Although the Pakistani army claims it has no control over the Taliban – or indeed the border regions where al-Qaida leader Osama bin Laden and Mullah Omar reside – the reality is that ideology, drug money, kinship and religious links bind the two forces, and that the Taliban would lose its battlefield cohesion within half a year without the help given by elements within the Pakistani military.
It is no coincidence that two major attacks on NATO supply routes into Afghanistan have occurred in Pakistan since the Mumbai attacks. By standing by while such Taliban attacks multiply, the Pakistani military clearly hopes to persuade NATO to nudge Afghani President Hamid Karzai toward a power-sharing agreement that would let the Taliban enter his government. Once Karzai agrees to share power, Mullah Omar would graciously accept his offer of talks aimed at integrating the Taliban into the government in Kabul.
Reinforcing existing Western pressure on Karzai to negotiate with the Taliban are hidden sweeteners from Saudi Arabia, intended to help persuade Afghanistan's democratic leaders to agree to partner with the Taliban. Once such an arrangement takes effect, it would be a matter of three or four years before the Taliban take control of the 70 percent of Afghanistan that some Western experts are already incorrectly ascribing to them.
What is needed to protect the world against terror is not compromise with the Taliban, but victory over them. Such an outcome will not be decided on the field in Afghanistan, but in Pakistan. Victory would necessitate choking off the Taliban's supply routes from Pakistan, and extinguishing the numerous safe havens provided by that country to Mullah Omar's terror outfit.
Until NATO gives the Pakistani generals the option of either clearing out the jihadis inside Pakistan, or standing by while NATO interdicts the supply routes to Afghanistan, the bloodletting in Afghanistan will continue to increase. And unless the United States and the European Union act decisively to shut down the 119 terror training camps in Pakistan and reform the Wahabbi schools that are affiliated to individual terror outfits, the war on terror cannot be won.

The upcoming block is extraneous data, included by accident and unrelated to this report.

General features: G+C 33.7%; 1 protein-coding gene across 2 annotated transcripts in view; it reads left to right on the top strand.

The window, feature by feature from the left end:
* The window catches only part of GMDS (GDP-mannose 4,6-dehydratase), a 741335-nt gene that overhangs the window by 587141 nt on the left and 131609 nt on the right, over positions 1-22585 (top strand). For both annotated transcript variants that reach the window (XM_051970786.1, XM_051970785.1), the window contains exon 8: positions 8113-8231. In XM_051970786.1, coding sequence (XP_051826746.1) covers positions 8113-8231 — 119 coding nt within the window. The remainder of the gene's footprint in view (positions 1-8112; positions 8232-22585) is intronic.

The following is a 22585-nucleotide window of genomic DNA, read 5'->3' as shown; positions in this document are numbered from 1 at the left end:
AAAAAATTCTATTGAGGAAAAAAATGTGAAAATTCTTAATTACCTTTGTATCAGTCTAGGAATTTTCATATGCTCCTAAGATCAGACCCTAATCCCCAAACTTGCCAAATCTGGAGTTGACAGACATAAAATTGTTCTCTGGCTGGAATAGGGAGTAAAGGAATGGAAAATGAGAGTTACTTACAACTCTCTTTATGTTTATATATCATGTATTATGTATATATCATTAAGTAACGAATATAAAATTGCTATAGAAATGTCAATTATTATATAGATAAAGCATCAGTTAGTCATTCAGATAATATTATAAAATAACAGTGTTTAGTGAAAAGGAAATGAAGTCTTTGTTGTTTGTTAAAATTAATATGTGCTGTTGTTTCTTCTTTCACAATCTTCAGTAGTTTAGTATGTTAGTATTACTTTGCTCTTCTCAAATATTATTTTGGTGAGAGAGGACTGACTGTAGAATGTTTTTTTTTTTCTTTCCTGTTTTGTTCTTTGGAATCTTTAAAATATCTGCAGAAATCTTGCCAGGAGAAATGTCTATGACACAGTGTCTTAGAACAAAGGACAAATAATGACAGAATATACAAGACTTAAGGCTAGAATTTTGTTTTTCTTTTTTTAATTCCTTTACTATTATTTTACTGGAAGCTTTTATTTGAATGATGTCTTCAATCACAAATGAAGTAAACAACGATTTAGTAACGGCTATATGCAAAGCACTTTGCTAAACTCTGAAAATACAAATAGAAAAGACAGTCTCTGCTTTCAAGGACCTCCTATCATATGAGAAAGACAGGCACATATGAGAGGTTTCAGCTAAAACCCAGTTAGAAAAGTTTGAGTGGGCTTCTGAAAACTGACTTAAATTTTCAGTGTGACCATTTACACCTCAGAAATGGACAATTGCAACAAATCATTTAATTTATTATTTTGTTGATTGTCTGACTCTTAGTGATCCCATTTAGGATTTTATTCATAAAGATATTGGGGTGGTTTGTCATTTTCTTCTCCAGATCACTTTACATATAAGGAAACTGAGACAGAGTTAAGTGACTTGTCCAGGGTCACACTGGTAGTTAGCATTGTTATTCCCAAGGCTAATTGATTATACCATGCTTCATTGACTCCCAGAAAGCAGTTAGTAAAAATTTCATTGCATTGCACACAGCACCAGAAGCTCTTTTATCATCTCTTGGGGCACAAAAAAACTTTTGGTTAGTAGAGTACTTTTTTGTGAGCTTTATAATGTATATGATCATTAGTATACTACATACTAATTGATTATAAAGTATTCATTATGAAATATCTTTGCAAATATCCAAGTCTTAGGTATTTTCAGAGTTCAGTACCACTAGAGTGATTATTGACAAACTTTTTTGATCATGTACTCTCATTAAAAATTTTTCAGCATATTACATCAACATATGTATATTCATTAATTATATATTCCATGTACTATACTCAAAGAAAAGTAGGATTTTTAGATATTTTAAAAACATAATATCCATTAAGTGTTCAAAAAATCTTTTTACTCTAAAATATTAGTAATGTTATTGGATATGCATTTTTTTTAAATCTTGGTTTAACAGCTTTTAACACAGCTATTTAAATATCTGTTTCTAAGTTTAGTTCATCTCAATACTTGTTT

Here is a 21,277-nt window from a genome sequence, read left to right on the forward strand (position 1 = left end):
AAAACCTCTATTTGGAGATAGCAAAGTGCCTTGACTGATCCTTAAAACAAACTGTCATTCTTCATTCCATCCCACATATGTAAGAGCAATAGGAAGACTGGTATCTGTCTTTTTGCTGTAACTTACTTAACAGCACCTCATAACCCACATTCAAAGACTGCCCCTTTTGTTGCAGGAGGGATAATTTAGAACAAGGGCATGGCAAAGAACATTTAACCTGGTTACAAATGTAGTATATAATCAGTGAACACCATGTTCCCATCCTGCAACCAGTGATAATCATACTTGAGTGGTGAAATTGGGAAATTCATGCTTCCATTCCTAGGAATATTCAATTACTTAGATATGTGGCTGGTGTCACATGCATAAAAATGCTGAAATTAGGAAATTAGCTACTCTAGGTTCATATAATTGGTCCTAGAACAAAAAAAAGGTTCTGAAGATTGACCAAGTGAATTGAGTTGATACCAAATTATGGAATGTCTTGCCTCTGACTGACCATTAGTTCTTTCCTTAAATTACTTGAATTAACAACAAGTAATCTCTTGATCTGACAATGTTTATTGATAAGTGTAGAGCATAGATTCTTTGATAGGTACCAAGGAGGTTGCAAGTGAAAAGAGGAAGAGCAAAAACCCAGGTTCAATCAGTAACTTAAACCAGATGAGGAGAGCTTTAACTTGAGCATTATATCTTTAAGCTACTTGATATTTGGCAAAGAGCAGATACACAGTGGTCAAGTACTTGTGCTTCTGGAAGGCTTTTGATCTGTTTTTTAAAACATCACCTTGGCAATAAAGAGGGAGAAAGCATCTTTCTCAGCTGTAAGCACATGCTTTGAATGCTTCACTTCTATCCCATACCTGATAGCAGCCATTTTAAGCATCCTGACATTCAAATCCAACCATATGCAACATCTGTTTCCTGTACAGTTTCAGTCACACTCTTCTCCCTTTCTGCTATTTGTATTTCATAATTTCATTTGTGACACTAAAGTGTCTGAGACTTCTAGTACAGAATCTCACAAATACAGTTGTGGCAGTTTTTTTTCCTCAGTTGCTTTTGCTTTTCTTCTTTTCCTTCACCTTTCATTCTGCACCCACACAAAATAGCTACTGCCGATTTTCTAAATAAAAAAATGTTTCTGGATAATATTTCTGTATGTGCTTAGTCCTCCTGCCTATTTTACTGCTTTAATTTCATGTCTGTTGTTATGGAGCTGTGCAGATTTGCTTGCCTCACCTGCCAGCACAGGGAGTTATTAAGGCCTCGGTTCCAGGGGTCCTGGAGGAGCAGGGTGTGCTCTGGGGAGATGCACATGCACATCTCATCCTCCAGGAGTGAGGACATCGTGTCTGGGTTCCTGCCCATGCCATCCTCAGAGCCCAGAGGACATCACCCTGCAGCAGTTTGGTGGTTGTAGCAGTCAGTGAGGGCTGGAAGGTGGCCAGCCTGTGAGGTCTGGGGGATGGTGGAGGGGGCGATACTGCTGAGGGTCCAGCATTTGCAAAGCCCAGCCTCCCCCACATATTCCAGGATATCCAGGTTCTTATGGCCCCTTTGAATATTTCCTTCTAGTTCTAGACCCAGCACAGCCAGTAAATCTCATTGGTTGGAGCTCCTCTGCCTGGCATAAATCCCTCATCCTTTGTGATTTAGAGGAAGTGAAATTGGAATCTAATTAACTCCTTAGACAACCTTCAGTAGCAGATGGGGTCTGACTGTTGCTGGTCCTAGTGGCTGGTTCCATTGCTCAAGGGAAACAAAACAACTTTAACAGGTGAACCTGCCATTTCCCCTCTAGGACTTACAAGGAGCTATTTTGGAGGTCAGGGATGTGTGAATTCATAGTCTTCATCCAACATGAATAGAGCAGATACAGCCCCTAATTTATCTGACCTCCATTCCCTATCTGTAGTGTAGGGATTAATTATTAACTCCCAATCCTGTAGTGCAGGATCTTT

A crucial step is for the United States and the European Union to take the lead in ensuring that it is not the army chief who can throw out of office the president of Pakistan, but Asif Ali Zardari who can replace an army chief whose links with jihadists are becoming too transparent to hide.
Unfortunately for Pakistan, with the short-sighted opportunism characteristic of that country's politicians, the other major political figure, Nawaz Sharif, has thrown in his lot with Kayani against Zardari. Indeed, Sharif has gone to the extent of joining hands with the overtly Wahabbi groups in supporting the activities of the religious schools in Pakistan that provide human fodder for the Pakistani army's terrorist ancillaries – forgetful of the fact that after Zardari’s, it is his head that will be next.
If the United Nations decides to impose sanctions on individuals such as former ISI chief Hamid Gul – who was tasked with helping the Taliban avoid NATO retribution – and expands such a list to include carefully selected elements from the military, business and political circles who are known to facilitate the Pakistani terror machine, several current backers of jihad may decide to abandon a policy that can only bring ruin to their country. Thus far, such individuals have escaped even the mildest retribution for their activities
The time for mild rebuke is anyway over. Unless action be taken – including sanctions on key backers of the Taliban in Pakistan and in other countries, and interdiction of supplies within the Taliban-infested regions of Pakistan – the war in Afghanistan will soon go the way Mullah Omar wishes it to, courtesy of the generals in Pakistan.
-(Professor M.D. Nalapat is vice-chair of the Manipal Advanced Research Group, UNESCO Peace Chair, and professor of geopolitics at Manipal University. ©Copyright M.D. Nalapat.)